Player > Commentator

We live in an age dominated by Social Media. This has allowed anyone and everyone the ability to comment on anything at any time whether or not they have good reason. It has opened up national conversations on things that otherwise would not even be known beyond a small group of people. All of this has given too many people the idea that their opinion should not only be heard, but adhered to.

We see it every day; people commenting and attacking on Social Media or other digital outlets. We use the term “trolls” to call out some of these people. However, it has now reached the level of normal for people to shout from the sidelines their opinion and feelings and expect to be validated.

I live in an area where college football is more than a big deal. Some could go so far as to call it a religion. Every Saturday from the end of August through the end of the year, hundreds of thousands of people spend their time screaming at a TV or a field an opinion and feelings about what a coach and players are or are not doing. Then the following week, call-in talk shows and online forums are filled with people who think their opinion should be heard and followed.

Here’s the thing, the majority of the talking is coming from people who are not doing. For example, the average college football team has about 65 players on its roster. Of those 65, only 11 can be on the field at a time. On any given play, two or three coaches are conferring to call the play, at most. Yet, during the game, tens of thousands of people all have an opinion about what should be done and then get mad when what they wanted does not happen. For the following week, those thousands of people will spend time breaking it all down and complaining about what they did not like. A result we have seen is the overall tenure of coaches has gone down as schools and organizations feel the pressure to keep the screaming commenters happy.

I have played sports, coached sports, and enjoy watching sports. I can tell you unequivocally, playing is better than watching. Even more so, playing is better than commenting. I would venture to say that most former players turned commentator would rather still be playing if their bodies could handle it.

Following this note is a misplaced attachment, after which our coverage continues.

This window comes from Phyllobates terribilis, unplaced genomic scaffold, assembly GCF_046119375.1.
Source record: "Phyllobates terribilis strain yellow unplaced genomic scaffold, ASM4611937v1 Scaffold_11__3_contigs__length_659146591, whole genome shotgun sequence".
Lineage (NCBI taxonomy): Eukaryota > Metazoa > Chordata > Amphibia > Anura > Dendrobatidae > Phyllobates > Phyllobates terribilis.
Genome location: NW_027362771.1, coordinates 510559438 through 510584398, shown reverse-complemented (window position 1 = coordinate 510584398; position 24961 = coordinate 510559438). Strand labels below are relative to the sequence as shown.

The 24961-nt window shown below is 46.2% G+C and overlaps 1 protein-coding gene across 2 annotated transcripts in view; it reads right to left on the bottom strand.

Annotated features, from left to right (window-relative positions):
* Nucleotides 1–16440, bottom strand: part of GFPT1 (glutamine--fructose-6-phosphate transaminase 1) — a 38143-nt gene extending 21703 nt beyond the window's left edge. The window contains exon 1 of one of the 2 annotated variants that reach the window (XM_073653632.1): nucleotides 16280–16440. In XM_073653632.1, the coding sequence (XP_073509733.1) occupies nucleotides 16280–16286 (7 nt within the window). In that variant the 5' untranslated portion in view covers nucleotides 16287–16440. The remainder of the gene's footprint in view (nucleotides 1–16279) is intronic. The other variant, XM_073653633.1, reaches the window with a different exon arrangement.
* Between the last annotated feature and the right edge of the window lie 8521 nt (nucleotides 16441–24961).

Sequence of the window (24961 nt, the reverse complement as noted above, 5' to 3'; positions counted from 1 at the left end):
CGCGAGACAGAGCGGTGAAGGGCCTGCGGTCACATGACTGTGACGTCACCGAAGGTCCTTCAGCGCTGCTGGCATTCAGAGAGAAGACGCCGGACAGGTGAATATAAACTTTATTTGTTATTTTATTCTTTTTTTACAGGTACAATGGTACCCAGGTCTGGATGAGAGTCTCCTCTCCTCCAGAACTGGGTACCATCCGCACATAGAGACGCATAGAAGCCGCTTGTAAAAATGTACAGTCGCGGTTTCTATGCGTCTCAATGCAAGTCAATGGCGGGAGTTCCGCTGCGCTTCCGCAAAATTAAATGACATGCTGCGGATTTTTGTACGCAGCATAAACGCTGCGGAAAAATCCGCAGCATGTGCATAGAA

Throughout my life, whether on the field of competition or in leadership, I have had to face critics and commenters. I faced a firestorm over a blog post one time because some people felt I didn’t spend enough time talking about something they felt was important. Another time, I was the subject of a social media blitz that turned into some contacting the my fellowship demanding my removal. In both cases, there were wrong conclusions made without all the facts and just a difference of perspective that caused friction.

We all have a different perspective and that is actually OK. No, it is good. Somewhere along the way, the lie that we all have to agree all the time or the other is wrong became the pervasive norm. We live in a society where it seems differing opinions and perspectives are treated as evil. It’s a weird kind of reactionary, mob-rule censorship. The thing is, it changes; frequently. We have seen some famous people who have found themselves on the wrong end of that flip of current popular opinion. It flips fast. With instant 24 hour news and social media access giving a voice to anyone and everyone all the time, a single incident and emotional reaction can go viral and turn the tide right now.

Having a voice is good. Seeing that voice as the end is not. A tweet or a post or a comment or a shout out is not enough. It does not bring real change. The old saying is still just as true: actions speak louder than words.

The greatest athletes tend to speak less. They don’t have to say as much. Their actions and results do the talking.

Just as the player on the field or court is greater than the critic in the armchair, so is the one who is out there doing something greater than the one who trolls around looking for a place to comment online.

Participation is greater than commenting.

Yes, the best and the greatest do listen to others. They just know who to listen to. Yes, everyone should have a voice, everyone should also be willing to listen and engage constructively.

This advanced consciousness has been a good thing at times and brought needed change in ways that otherwise might not have happened. It was always a result of those who rolled up their sleeves and got involved, participated, got off the couch and took action.

We will only truly advance as a society when we engage each other in constructive and meaningful conversation AND get involved to do the work. Fly-by comments do not equal activism.

As leaders, we need to example this and make sure we are NOT just sitting in the stands screaming out an opinion and complaining when we don’t like something. We need to lead the way to constructive change through participation.

The player is greater than the commenter.

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